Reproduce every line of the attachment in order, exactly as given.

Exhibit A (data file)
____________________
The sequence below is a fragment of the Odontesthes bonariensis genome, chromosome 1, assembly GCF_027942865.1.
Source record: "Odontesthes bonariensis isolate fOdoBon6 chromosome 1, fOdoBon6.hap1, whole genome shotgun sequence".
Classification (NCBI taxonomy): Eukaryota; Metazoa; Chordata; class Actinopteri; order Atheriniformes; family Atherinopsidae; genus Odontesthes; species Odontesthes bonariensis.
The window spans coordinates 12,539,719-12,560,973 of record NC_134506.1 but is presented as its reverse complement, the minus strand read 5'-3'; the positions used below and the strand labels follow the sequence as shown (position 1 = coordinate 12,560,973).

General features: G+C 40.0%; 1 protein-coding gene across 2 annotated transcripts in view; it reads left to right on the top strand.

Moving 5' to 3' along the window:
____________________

The sequence below is a fragment of the Odontesthes bonariensis genome, chromosome 1, assembly GCF_027942865.1.
Source record: "Odontesthes bonariensis isolate fOdoBon6 chromosome 1, fOdoBon6.hap1, whole genome shotgun sequence".
Classification (NCBI taxonomy): Eukaryota; Metazoa; Chordata; class Actinopteri; order Atheriniformes; family Atherinopsidae; genus Odontesthes; species Odontesthes bonariensis.
The window spans coordinates 12,539,719-12,560,973 of record NC_134506.1 but is presented as its reverse complement, the minus strand read 5'-3'; the positions used below and the strand labels follow the sequence as shown (position 1 = coordinate 12,560,973).

General features: G+C 40.0%; 1 protein-coding gene across 2 annotated transcripts in view; it reads left to right on the top strand.

Moving 5' to 3' along the window: